27 July 2020 • FacultyResearch Data from Perkin Observatory Confirms Existence of New Exoplanet

Observations with the Colleges’ Richard S. Perkin Observatory have been used to help confirm the existence of a new extra-solar planet, according to an article co-authored by Associate Professor of Physics Leslie Hebb that appears this month in The Astrophysical Journal.

NASA’s Transiting Exoplanet Survey Satellite (TESS), which was launched into space a few years ago, is discovering new extra-solar planets — planets revolving around a star other than the Sun — around the nearest and brightest stars. “However, not every candidate is a genuine planet,”says Hebb.

Hebb’s role in ascertaining the existence of the planet was to collect a series of brightness measurements from one candidate host star named TOI-1266, which is 117 light years from Earth. “I combined this data with velocity measurements of the star taken by my colleagues to confirm the existence of the planet and measure its mass (about 10 times the mass of Earth) and radius (about 2.5 times the size of Earth),” she says.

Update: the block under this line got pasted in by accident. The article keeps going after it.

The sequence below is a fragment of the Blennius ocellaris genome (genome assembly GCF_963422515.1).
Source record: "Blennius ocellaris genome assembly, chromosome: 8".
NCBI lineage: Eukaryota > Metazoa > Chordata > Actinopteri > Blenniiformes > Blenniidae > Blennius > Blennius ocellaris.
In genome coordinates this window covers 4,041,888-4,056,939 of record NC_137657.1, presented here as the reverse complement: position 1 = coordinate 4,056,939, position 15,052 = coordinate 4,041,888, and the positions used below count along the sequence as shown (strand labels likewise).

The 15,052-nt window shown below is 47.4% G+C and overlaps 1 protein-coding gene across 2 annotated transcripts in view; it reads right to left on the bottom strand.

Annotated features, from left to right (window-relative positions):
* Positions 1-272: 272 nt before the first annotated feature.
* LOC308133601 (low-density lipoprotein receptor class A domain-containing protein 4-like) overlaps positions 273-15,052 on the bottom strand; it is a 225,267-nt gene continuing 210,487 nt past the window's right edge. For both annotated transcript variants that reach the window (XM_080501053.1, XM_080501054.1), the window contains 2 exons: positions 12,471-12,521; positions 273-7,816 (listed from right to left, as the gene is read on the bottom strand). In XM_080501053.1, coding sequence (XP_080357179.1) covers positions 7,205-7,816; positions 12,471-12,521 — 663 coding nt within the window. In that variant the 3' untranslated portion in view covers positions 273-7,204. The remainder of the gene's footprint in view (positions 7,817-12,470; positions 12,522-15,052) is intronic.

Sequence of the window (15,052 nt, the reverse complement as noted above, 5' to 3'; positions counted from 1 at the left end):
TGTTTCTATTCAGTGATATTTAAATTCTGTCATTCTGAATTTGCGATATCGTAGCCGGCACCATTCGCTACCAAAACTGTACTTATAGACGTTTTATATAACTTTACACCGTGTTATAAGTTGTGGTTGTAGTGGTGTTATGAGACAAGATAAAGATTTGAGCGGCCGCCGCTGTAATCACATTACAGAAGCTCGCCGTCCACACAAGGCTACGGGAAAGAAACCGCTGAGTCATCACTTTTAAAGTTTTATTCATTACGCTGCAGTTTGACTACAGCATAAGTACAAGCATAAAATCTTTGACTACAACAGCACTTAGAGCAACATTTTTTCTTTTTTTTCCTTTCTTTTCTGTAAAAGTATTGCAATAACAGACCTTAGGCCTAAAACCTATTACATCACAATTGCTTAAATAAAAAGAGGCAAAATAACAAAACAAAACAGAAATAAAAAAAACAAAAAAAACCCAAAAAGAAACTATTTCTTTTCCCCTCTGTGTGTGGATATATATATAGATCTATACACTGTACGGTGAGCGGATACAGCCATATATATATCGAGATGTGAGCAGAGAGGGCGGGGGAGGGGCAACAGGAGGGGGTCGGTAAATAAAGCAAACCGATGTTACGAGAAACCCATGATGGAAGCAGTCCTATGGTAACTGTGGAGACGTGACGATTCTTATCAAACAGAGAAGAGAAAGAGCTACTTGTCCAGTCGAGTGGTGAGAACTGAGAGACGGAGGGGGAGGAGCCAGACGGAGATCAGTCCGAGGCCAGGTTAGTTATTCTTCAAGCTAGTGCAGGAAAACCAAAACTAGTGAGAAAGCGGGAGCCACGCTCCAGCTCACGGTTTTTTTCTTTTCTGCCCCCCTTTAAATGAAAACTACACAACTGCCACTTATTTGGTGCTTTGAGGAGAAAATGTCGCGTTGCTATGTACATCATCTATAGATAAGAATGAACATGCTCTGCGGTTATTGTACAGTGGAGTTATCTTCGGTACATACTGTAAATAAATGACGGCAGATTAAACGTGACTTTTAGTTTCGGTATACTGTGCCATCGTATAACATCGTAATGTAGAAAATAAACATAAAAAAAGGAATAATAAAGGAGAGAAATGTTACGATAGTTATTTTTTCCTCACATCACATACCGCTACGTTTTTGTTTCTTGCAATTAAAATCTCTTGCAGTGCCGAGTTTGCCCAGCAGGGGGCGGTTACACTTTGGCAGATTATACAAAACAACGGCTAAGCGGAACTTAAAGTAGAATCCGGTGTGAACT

The planet was one of two discovered orbiting TOI-1266, Hebb says. “They are orbiting a much cooler star than our sun, but their orbits are also much closer than our orbit,” she says. “The period of the inner planet is about 11 days (compared to 365 days for our Earth).”

The results of Hebb’s finding were published in an article titled “A Mini-Neptune and Venus-Zone Planet in the Radius Valley Orbiting the Nearby M2-dwarf TOI-1266: Validation with the Habitable-Zone Planet Finder.” Her co-authors included more than 20 academic and astronomical professionals from institutions including Princeton University, University of Texas and the Jet Propulsion Laboratory.

The article suggests that the newly-discovered planet is worth further exploration: “Our current mass constraints hint that planet c could have a predominantly non-rocky composition, which could indicate that planet c is either water-rich and/or could have retained an atmosphere despite its small size,” write the authors.

Hebb has been a member of the HWS Department of Physics since 2013. Her research interests include discovering and characterizing planets around other stars, measuring fundamental properties of low mass stars, and understanding magnetic activity on stars other than the sun. She earned her Ph.D. in physics and astronomy at The Johns Hopkins University and did post-doctoral work at Vanderbilt University and the University of St. Andrews.